slide rules don't break or run out of battery power on you.
VORs, NDBs, ILS's, Localizers, Glide Slope
and All That Stuff
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A VOR is a Very-high-frequency OmniRange radio transmitter.
VORs constitute the
backbone of current land-based aerial navigation in the U.S. and Western
Europe. But first, let's start with the NDB because it's a simpler device.
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An NDB (Non-Directional Beacon) is a radio beacon that broadcasts continuously on a specific frequency. Aircraft on-board radio equipment can determine in which direction from the aircraft an NDB signal is coming. The on-board aerial consists of a simple metal loop which is rotatable. The radio signal induces a current in the loop, as in a normal aerial, but this current is weaker or stronger depending on the orientation of the loop. When the loop is flat-on to the origin of the signal, the signal is strongest. (Think of the loop as the frame of a round mirror. The signal is detected to be strongest when the mirror is reflecting it back at itself.) The official definition is
A L/MF [low- or medium-frequency] or UHF [ultra-high-frequency] radio beacon transmitting nondirectional signals whereby the pilot of an aircraft equipped with direction finding equipment can determine his bearing to or from the radio beacon and "home" on or track from the station. When the radio beacon is installed in conjunction with the Instrument Landing System marker, it is normally called a Compass Locator. (PCG),in which bearing means:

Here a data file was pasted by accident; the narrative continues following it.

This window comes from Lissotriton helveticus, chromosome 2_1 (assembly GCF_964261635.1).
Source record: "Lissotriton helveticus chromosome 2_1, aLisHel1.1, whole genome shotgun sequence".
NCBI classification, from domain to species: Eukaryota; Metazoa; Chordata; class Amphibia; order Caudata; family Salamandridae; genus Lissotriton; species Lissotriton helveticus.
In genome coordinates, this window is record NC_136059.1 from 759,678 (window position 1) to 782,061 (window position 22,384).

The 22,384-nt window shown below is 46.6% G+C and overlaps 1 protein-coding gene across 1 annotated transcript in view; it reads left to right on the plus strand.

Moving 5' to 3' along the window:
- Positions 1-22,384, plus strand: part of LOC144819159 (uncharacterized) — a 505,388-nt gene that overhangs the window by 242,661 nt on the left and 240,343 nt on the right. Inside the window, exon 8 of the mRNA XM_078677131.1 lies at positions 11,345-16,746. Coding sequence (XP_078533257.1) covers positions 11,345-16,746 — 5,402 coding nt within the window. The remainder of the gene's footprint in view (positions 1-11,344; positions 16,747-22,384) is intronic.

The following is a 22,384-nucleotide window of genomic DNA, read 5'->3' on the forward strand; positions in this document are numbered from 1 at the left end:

The horizontal direction to or from any point, usually measured clockwise from true north, magnetic north, or some other reference point through 360 degrees. (PCG)Because aircraft can determine from which direction the signal is coming, they can `home in on', fly in the direction of, the signal to arrive at the beacon.
NDBs broadcast in the frequency band of 190 to 535kHz (a `Hertz', Hz, is one cycle per second) and transmit a continuous carrier signal with either 400 or 1020 Hz modulation. An identification signal consisting of three letters in Morse code is also transmitted. The receiver equipment in the airplane is called an ADF (`Automatic Direction Finder'). The indicator consists of a round calibrated dial and a `needle' pointer which points in the direction that the signal is determined to be coming from.
There are two problems with NDBs. First, erroneous signals.